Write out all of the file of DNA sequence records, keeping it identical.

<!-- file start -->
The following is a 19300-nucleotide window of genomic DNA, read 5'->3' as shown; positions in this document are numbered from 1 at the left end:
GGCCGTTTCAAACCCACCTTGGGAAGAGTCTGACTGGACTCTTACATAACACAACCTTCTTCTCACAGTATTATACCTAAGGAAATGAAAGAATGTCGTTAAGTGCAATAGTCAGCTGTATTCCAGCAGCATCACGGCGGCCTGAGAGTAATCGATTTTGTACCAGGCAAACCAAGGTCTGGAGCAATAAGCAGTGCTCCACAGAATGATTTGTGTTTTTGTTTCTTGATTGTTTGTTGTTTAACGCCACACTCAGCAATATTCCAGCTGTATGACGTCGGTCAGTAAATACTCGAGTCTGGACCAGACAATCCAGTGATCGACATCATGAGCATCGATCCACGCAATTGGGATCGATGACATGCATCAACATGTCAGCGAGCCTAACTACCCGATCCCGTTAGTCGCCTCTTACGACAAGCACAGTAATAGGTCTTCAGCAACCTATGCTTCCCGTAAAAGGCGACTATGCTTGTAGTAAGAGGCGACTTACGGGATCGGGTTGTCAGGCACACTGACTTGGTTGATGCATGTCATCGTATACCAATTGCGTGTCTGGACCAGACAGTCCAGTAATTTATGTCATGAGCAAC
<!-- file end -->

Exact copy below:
The following is a 19300-nucleotide window of genomic DNA, read 5'->3' as shown; positions in this document are numbered from 1 at the left end:
GGCCGTTTCAAACCCACCTTGGGAAGAGTCTGACTGGACTCTTACATAACACAACCTTCTTCTCACAGTATTATACCTAAGGAAATGAAAGAATGTCGTTAAGTGCAATAGTCAGCTGTATTCCAGCAGCATCACGGCGGCCTGAGAGTAATCGATTTTGTACCAGGCAAACCAAGGTCTGGAGCAATAAGCAGTGCTCCACAGAATGATTTGTGTTTTTGTTTCTTGATTGTTTGTTGTTTAACGCCACACTCAGCAATATTCCAGCTGTATGACGTCGGTCAGTAAATACTCGAGTCTGGACCAGACAATCCAGTGATCGACATCATGAGCATCGATCCACGCAATTGGGATCGATGACATGCATCAACATGTCAGCGAGCCTAACTACCCGATCCCGTTAGTCGCCTCTTACGACAAGCACAGTAATAGGTCTTCAGCAACCTATGCTTCCCGTAAAAGGCGACTATGCTTGTAGTAAGAGGCGACTTACGGGATCGGGTTGTCAGGCACACTGACTTGGTTGATGCATGTCATCGTATACCAATTGCGTGTCTGGACCAGACAGTCCAGTAATTTATGTCATGAGCAAC